SAN DIEGO, April 08, 2018 (GLOBE NEWSWIRE) -- offers new information about the opioid epidemic in Florida. Operation “Mi-Steak”, a 6 month investigation starting in June 2017 and ending in January 2018,  was indeed a mistake for the 42 arrested in drug bust sting of epic proportions.  Authorities seized 25 guns, 10 of which were taken from convicted felons. Officers also confiscated 50 grams of fentanyl, four grams of heroin, 220 grams of cocaine, nine grams of crack cocaine, one gram of Molly, 11.5 grams of crystal meth, 80 pounds of marijuana, 23 marijuana plants, 16 liquid ounces of THC oil, 1,000 milligrams of cannabis oil, 71 caplets of carfentanil, two vials of testosterone, 10 Xanax pills and various drug paraphernalia, according to  Taking this many drugs off the streets and quite a few dealers out of commission has resulted in a drop in overdoses.

Arresting the drug dealers and seizing the drugs will not solve the heroin and opioid epidemic that has resulted in thousands of deaths.  The sheriff’s office has a new strategy involving the actual drug addicts.  By teaming detectives with the first responders to drug related calls, they have been able to get valuable information.  The detectives question the overdose victim about who they bought their drugs from.  They find out where the drug deals take place.  They get information that lead them right to the drug dealer and hopefully the supplier as well.  As we are hearing over and over again, in every city, one of the main factors involved in the heroin overdose increase is fentanyl.  Fentanyl is 30-50 times more potent than heroin.  For the dealer, that means a quicker addiction leading to more money in their pocket.  For the addict, that means russian roulette every time they use because they have no idea how much fentanyl is in their usual dose.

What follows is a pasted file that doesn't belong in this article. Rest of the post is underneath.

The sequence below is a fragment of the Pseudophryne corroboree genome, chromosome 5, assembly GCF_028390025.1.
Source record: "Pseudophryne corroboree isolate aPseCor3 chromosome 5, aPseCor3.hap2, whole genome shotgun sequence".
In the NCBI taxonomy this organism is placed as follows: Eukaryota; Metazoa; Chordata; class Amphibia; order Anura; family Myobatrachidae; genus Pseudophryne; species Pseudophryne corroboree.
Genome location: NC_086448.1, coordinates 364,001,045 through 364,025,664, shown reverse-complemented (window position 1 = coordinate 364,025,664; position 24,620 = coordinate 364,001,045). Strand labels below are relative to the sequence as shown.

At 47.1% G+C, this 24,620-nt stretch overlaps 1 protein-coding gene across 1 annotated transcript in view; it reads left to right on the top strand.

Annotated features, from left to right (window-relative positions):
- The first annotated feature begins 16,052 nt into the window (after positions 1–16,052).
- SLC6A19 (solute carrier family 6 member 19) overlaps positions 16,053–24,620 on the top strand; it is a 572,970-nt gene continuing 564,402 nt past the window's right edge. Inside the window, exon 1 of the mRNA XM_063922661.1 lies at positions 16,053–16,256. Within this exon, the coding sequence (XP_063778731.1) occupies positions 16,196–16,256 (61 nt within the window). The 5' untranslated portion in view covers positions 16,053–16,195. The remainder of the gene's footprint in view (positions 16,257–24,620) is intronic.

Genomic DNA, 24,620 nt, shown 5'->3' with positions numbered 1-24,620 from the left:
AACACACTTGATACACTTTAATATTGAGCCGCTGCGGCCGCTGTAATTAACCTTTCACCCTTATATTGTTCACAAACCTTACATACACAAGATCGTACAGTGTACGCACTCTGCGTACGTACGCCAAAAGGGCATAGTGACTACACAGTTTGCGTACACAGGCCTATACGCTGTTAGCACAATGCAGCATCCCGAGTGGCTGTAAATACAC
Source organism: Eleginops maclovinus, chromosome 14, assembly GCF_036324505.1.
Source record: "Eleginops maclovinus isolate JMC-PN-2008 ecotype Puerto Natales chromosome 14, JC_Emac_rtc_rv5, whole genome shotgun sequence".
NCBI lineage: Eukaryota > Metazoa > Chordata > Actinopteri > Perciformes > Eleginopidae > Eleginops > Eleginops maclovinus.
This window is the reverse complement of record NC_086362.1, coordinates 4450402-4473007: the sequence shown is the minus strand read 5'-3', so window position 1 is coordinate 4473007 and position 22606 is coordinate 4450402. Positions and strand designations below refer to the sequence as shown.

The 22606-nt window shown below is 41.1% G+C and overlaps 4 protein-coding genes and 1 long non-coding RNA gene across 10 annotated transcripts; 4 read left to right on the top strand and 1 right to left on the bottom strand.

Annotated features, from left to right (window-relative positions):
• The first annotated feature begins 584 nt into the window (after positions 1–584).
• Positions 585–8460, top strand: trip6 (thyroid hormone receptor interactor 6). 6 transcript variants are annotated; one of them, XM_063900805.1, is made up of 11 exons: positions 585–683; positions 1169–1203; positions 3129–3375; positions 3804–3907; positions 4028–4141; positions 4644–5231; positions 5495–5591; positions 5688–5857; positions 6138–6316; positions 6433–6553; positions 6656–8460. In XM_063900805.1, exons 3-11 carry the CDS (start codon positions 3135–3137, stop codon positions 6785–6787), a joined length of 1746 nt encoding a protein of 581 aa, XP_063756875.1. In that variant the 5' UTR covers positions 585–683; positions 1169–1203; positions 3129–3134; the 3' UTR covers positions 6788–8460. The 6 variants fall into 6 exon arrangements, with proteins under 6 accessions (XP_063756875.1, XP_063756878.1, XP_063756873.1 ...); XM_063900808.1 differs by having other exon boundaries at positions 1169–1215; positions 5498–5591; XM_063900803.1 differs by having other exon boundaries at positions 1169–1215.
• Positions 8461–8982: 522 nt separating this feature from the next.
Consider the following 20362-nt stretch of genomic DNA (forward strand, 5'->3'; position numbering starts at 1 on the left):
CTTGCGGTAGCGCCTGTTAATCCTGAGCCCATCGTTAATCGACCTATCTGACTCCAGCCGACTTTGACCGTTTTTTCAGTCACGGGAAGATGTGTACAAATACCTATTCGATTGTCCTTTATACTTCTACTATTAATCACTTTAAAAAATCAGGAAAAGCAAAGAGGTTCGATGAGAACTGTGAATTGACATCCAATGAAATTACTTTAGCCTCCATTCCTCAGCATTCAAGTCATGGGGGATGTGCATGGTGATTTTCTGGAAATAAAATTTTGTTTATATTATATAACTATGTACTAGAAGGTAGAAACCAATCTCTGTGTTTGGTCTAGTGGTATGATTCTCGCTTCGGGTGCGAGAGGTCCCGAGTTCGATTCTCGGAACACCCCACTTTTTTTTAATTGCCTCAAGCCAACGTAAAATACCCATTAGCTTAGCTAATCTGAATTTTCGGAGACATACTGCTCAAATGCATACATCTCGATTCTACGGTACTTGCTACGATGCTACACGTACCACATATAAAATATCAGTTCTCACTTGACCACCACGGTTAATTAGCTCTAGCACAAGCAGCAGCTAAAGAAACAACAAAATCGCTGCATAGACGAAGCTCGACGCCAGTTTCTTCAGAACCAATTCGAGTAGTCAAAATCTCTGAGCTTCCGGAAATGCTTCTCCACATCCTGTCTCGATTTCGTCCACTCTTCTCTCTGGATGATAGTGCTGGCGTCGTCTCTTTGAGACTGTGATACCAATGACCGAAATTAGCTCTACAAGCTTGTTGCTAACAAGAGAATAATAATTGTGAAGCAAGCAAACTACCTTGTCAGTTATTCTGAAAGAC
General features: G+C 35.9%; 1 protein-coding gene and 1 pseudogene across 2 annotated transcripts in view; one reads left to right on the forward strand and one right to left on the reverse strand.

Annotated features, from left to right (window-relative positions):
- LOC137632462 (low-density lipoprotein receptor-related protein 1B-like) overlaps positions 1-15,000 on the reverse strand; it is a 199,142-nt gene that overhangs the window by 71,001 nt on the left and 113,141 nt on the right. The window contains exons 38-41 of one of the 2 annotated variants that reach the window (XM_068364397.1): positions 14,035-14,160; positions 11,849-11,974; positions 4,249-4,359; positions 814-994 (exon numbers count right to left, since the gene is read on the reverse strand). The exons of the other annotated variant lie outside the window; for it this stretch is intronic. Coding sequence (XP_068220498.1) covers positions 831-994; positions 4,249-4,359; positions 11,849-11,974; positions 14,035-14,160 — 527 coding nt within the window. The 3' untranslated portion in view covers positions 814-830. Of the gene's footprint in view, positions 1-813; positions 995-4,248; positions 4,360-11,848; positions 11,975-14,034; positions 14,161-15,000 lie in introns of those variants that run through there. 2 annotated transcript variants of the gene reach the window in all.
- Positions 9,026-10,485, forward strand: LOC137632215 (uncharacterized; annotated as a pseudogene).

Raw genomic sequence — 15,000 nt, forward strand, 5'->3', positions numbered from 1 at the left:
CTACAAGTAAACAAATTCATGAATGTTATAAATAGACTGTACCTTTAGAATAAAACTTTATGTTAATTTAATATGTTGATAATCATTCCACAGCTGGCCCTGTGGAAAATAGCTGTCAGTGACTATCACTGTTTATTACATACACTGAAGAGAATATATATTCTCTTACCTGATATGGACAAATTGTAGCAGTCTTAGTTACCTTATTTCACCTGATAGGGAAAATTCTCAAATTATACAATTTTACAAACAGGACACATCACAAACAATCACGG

Another part of the war on drugs is Narcan, the overdose reversal drug that blocks the brain's receptors to opioids.   St. Lucie County deputies are now equipped with Narcan.  Often they are first on the scene and can administer the drug before EMS arrives.  Anyone who responds to an overdose call needs to have Narcan with them, along with the training to administer it properly. Once the overdose is under control and medical needs have been administered, the detectives can get to work on gathering information.  They are also extending the questioning process to family and friends.  Finding the source, finding the person or persons responsible for bringing the drugs in. 

They are finding that many of the overdose victims have overdosed before.  They know someone who died from an overdose, usually fentanyl or carfentanil laced heroin.  They know the dangers but they can’t just decide to stop one day.  It is dangerous and sometimes deadly to detox without the proper medication and monitoring by a professional.  Heroin rehab treatment centers are staffed with professionals that know the proper procedure for the detoxing.  They also staff the psychologists to help find the trigger of why they started using in the first place.  Group and individual therapy, family and couples behavioral therapy, support program for post rehab, and many other tools are given to the addict.  Staying accountable and staying plugged in, helping and serving others, giving back and being with others in sobriety are all things that will keep a relapse from happening.  Heroin is especially dangerous to a relapse on because the body builds up a strong immunity to the drug when used so if it has been awhile since the last use, an overdose is very easy to do. 

Author: William Leonard
Heroin Detox Clinics
27420 Jefferson Ave, Temecula, CA 92590
Phone: 888-325-2454

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